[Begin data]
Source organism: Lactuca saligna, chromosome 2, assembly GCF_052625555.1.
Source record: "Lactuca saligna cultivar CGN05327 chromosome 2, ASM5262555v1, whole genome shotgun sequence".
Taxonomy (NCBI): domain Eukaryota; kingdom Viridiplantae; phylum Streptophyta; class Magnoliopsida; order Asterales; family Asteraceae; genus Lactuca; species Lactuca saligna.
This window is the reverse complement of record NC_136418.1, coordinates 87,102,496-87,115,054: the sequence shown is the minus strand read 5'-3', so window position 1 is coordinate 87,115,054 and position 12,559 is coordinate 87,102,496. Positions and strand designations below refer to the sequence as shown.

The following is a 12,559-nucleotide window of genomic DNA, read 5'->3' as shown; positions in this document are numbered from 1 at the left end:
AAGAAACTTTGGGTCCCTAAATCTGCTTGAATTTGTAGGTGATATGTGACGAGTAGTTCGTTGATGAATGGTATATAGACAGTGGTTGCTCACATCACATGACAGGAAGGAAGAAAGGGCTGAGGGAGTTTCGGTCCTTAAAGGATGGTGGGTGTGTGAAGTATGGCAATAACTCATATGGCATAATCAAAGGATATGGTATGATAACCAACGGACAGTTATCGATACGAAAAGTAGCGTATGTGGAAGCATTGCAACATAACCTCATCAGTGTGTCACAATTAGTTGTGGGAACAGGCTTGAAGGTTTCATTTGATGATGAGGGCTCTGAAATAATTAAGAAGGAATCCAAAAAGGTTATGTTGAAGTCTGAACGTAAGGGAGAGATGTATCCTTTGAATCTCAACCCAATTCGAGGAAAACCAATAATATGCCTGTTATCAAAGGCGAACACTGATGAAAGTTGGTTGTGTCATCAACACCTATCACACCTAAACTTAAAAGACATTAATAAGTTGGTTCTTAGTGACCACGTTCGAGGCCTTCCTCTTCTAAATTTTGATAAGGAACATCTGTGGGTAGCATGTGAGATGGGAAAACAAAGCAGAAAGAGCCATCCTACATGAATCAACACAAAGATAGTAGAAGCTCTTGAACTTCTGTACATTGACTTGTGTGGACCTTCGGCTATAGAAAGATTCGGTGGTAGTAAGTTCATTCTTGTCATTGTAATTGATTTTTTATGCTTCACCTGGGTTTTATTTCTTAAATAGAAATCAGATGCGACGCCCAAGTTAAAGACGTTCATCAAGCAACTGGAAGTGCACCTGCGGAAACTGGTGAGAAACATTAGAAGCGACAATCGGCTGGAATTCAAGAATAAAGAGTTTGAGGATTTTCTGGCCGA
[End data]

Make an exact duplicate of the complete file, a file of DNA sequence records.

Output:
Source organism: Lactuca saligna, chromosome 2, assembly GCF_052625555.1.
Source record: "Lactuca saligna cultivar CGN05327 chromosome 2, ASM5262555v1, whole genome shotgun sequence".
Taxonomy (NCBI): domain Eukaryota; kingdom Viridiplantae; phylum Streptophyta; class Magnoliopsida; order Asterales; family Asteraceae; genus Lactuca; species Lactuca saligna.
This window is the reverse complement of record NC_136418.1, coordinates 87,102,496-87,115,054: the sequence shown is the minus strand read 5'-3', so window position 1 is coordinate 87,115,054 and position 12,559 is coordinate 87,102,496. Positions and strand designations below refer to the sequence as shown.

The following is a 12,559-nucleotide window of genomic DNA, read 5'->3' as shown; positions in this document are numbered from 1 at the left end:
AAGAAACTTTGGGTCCCTAAATCTGCTTGAATTTGTAGGTGATATGTGACGAGTAGTTCGTTGATGAATGGTATATAGACAGTGGTTGCTCACATCACATGACAGGAAGGAAGAAAGGGCTGAGGGAGTTTCGGTCCTTAAAGGATGGTGGGTGTGTGAAGTATGGCAATAACTCATATGGCATAATCAAAGGATATGGTATGATAACCAACGGACAGTTATCGATACGAAAAGTAGCGTATGTGGAAGCATTGCAACATAACCTCATCAGTGTGTCACAATTAGTTGTGGGAACAGGCTTGAAGGTTTCATTTGATGATGAGGGCTCTGAAATAATTAAGAAGGAATCCAAAAAGGTTATGTTGAAGTCTGAACGTAAGGGAGAGATGTATCCTTTGAATCTCAACCCAATTCGAGGAAAACCAATAATATGCCTGTTATCAAAGGCGAACACTGATGAAAGTTGGTTGTGTCATCAACACCTATCACACCTAAACTTAAAAGACATTAATAAGTTGGTTCTTAGTGACCACGTTCGAGGCCTTCCTCTTCTAAATTTTGATAAGGAACATCTGTGGGTAGCATGTGAGATGGGAAAACAAAGCAGAAAGAGCCATCCTACATGAATCAACACAAAGATAGTAGAAGCTCTTGAACTTCTGTACATTGACTTGTGTGGACCTTCGGCTATAGAAAGATTCGGTGGTAGTAAGTTCATTCTTGTCATTGTAATTGATTTTTTATGCTTCACCTGGGTTTTATTTCTTAAATAGAAATCAGATGCGACGCCCAAGTTAAAGACGTTCATCAAGCAACTGGAAGTGCACCTGCGGAAACTGGTGAGAAACATTAGAAGCGACAATCGGCTGGAATTCAAGAATAAAGAGTTTGAGGATTTTCTGGCCGA